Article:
How do you know when you need transcreation instead of translation? Here are six ways to distinguish between the two:
1. Transcreation Specialists Are Writers.
Usually, people who provide transcreation services are copywriters in other languages instead of translators. Some translators also happen to offer copywriting services in other languages, but in general, these are two different services, and the people who provide the services are not always part of the same professional associations and networking groups.
2. Transcreation Starts with a Creative Brief.
Unlike translation, which starts with a source text, transcreation starts with a creative brief, just like your other creative projects do in your source language. Instead of simply providing text to the transcreation provider, you’ll need to provide them with clearer ideas of the creative concept and the desired action you are hoping to trigger with the copy.
3. Transcreation Is Billed by the Hour.
Translation is typically billed by the word, whereas transcreation is billed by the hour, or sometimes by the project. Just like other creative services, such as copywriting, graphic design, video production, transcreation is normally billed at hourly rates.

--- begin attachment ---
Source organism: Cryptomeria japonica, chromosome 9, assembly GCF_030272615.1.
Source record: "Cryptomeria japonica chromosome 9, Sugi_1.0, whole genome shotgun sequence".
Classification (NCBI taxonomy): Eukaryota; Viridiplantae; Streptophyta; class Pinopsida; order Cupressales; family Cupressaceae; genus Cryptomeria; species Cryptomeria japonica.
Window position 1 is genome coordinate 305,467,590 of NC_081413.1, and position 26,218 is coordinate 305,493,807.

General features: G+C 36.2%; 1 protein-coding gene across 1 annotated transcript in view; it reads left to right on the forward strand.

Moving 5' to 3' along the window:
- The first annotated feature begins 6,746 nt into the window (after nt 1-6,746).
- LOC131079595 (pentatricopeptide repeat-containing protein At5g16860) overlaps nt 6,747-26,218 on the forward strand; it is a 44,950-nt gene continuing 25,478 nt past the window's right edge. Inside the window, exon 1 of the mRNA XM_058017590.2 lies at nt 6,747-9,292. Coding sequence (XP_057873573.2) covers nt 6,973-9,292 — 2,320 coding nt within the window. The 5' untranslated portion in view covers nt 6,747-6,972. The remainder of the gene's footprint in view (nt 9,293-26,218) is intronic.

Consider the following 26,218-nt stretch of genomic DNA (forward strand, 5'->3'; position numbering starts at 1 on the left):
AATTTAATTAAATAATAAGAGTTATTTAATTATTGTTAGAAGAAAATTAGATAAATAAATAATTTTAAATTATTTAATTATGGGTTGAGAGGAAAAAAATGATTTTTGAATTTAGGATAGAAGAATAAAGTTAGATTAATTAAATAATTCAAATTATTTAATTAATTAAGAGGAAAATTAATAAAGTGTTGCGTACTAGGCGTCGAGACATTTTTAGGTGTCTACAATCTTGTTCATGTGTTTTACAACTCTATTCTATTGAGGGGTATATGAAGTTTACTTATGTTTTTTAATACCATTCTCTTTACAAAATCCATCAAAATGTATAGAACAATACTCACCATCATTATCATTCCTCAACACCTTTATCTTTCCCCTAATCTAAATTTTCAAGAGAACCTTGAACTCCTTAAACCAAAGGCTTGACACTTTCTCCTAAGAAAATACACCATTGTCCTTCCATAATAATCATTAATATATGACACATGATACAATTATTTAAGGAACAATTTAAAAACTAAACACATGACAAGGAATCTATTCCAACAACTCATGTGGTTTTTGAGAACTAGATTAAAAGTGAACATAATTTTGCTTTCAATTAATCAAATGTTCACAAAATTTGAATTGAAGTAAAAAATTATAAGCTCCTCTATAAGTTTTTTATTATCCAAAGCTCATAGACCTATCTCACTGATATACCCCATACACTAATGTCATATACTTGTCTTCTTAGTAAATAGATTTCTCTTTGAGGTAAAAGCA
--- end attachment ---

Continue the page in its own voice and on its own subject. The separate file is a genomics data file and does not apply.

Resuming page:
4. Transcreation Results in New Messaging.
Usually, messaging that was written for one target segment or audience will not resonate with a completely different group. With transcreation, the result is brand new messaging that is targeted and localized, while with translation, the result is new words in another language, but with the same messaging. A good translator will translate website or app content “in the spirit” of the source text without being too literal, but even so, the message can lose impact in the process of straight translation.
5. Transcreation Is for Creative, Marketing-Focused Copy.
Translation is perfectly fine for informative text, but when text is designed to trigger an action from the reader, as marketing text usually is, transcreation is simply a better fit.
6. Transcreation Involves Advising on Look and Feel as Well.
Often, providers of transcreation services will also advise customers on the look and feel of a creative asset or campaign, to ensure acceptance and resonance in the local market.
For example, take a look at this screenshot from SurveyMonkey, a Smartling customer. The home page in English features a model who is likely viewed as reflective of the majority of native English speakers.
However, when you switch the language to Japanese, the image changes.
Likewise, the types of companies SurveyMonkey features in one market are not the same companies it features in the next. For Japan, companies like Yamaha, ANA (the national airline of Japan) and MUJI are instantly recognizable, while for English speakers, these brands would matter less.
However, for speakers of American English, brands like Facebook, Virgin America, and Kraft are more likely to be familiar.
Find out more about how SurveyMonkey went global in this case study.
Originally published at www.smartling.com.